CMPD officer Phillip Barker is on trial for involuntary manslaughter. Photo: WCNC

On the night he was hit and killed by a Charlotte Mecklenburg police vehicle, James Michael Short had been drinking heavily, a friend testified on Friday. 

John Jacik told the jury that Short was noticeably “more drunk than he should’ve been” when the two men arrived at a South End club around 8 p.m. on July 7, 2017.  Short had been taking shots of alcohol since 4 p.m., Jacik said. 

Around midnight, Jacik lost Short outside of the club. Hours later, Short was crossing a street in a designated crosswalk when he was struck by a Charlotte-Mecklenburg Police Department vehicle driven by officer Phillip Barker. The officer, traveling more than 100 mph on East Morehead Street, was on a call responding to a wreck. The speed limit on Morehead Street is 35 mph. Short was killed instantly.

Barker, now 29, is on trial for involuntary manslaughter. If convicted, he could be sentenced to more than five years in prison.

A friend recalls the fatal night

Jacik met Short in 2014 when Jacik came to Charlotte from New Jersey to visit his family. The two bonded having “a couple of drinks.”

“There is that time where you meet that person and hit it off with them,” he told the jury. “That’s how it was with us. We had been friends ever since.

Jacik said he and Short talked often by phone, but whenever he was in Charlotte, they’d meet up.

On July 2, 2017, Jacik flew into town for July 4th. Short picked him up from the airport and the two hung out throughout the week.

The two made plans to go to a club the night of July 7. They booked a hotel room and took an Uber to South End around 8 p.m.

The two men separated in the club but reconnected when a bouncer evicted Short for being too drunk, Jacik said.

The two sat outside, unable to call an Uber because Jacik’s phone had died and Short’s phone was temporarily locked. 

Short, Jacik said, was so intoxicated that his words were slurred and he had trouble walking. Jacik said Short had even tried to get into random Uber rides.

Jacik said someone noticed the two outside the club and offered to help him find a phone charger inside the club.

Jacik said he laid Short on a bench and went back inside. When he came back, Short was gone.

“I thought that maybe he found someone he knew because he was from this area,” Jacik told jurors. “I decided to just figure out how to get myself home.”

Jacik caught a ride back to his hotel room and waited up for Short until 9 a.m., when he fell asleep, he told the jury. At 10 a.m., police came to the hotel room to tell Jacik what had happened to Short and to confiscate Short’s belongings.

Detectives later took Jacik to a police station for questioning.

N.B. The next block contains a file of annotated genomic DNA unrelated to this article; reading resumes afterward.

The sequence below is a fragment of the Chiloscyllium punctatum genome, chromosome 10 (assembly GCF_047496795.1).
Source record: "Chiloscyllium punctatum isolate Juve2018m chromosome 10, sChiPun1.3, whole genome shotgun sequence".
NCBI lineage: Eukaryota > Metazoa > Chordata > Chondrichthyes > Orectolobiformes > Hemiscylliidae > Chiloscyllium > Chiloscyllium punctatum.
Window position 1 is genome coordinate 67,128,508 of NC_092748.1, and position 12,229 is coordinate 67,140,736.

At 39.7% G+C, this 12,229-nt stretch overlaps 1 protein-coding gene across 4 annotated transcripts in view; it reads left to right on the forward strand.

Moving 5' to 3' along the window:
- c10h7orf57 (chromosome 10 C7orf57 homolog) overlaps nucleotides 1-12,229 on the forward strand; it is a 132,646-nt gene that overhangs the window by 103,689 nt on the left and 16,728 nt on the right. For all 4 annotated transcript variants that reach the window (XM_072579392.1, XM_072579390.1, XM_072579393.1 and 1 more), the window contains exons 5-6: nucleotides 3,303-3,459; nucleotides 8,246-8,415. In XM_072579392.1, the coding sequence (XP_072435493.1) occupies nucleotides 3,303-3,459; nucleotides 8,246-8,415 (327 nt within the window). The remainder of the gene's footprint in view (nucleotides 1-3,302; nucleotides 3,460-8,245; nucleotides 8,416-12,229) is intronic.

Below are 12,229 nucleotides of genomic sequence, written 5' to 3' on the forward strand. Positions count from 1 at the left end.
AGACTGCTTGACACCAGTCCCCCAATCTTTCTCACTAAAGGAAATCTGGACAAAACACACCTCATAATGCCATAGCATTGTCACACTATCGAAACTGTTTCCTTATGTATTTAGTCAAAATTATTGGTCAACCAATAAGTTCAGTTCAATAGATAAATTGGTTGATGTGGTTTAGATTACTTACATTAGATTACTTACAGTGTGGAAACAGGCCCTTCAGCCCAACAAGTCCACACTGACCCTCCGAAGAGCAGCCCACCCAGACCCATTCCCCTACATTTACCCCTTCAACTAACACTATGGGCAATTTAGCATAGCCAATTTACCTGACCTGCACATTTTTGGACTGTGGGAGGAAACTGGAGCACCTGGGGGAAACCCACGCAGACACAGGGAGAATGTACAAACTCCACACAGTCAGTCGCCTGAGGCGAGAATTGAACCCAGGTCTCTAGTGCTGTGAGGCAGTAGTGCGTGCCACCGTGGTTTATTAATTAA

Barker’s defense attorney, Michael Greene, raised questions in court about whether Short also had been taking prescription medications.

“There were no drugs involved whatsoever,” Jacik said.

Speeding to a service call

Steven Kelly, a former police colleague of Barker, said he noticed Barker was speeding enroute to the wreck on July 8, 2017.

The two were patrolling the night shift near uptown Charlotte when the dispatch call came in. Kelly saw Barker turning onto East Morehead Street and let his vehicle get ahead.

“Officer Barker, I could tell, was driving a little bit faster than I was,” Kelly testified.

Barker, Kelly said, was going so fast that his vehicle was at least a football field length away.

Kelly said he initially tried to catch up with Barker but decided to stay between 50 to 70 mph, referring to department policy.

Officers should  “drive with due regard to the safety of others,” Kelly said.

Despite the distance, he could still see Barker’s car, but noticed him swerve abruptly.

Kelly said he saw what he initially thought was debris come from around Barker’s vehicle.

“I thought his tire had blown out,” he said.

He stopped behind Barker’s car and got out and noticed there was damage to Barker’s windshield, Kelly said. He begins accessing the scene and noticed a body in the roadway. 

Kelly told jurors he hadn’t seen any pedestrians or cars traveling prior to the collision. 

Green, the defense attorney, drew attention to Kelly’s own speed, showing evidence that he peaked at 74 mph.

Greene questioned Kelly about whether he had a clear vision of Barker’s car and the road ahead of him.

“Yes,” Kelly responded.

Greene then asked Kelly whether he had seen Short walking on the crosswalk prior to the crash.

“I never saw him,” Kelly said.

Examining the crash site

Short’s body had major injuries caused by the collision, according to crime scene investigator Shari Walton.

‘He had a severed leg, road rash was present, his limbs were twisted and his head was flattened,” she testified.

She also noticed that his body and clothing were wet, though it hadn’t rained that day. 

The scene of the crime extended down East Morehead Street between from Myrtle Ave and Euclid Avenue. Photo: Apple Maps screenshot

Jurors were shown a number of photos to identify where evidence was found across the crash scene — evidence including:

  • A left blue Adidas shoe
  • A right blue Adidas shoe
  • A left Puma sock
  • A right Puma sock
  • A cell phone back
  • A black Verizon galaxy s7 cell phone (cracked on both sides)

Walton testified that parts of Short’s body were found across the scene, including tissue found in the canopy of a nearby tree. 

Barker’s vehicle had a shattered windshield that was separated from the roof of the car and a severely dented hood, Walton said.

The trial is set to resume Monday at 9:30 a.m. and is expected to last through the week.

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Jalon is a general assignment reporter for QCity Metro. He is a graduate of North Carolina Central University and an avid sports fan. (

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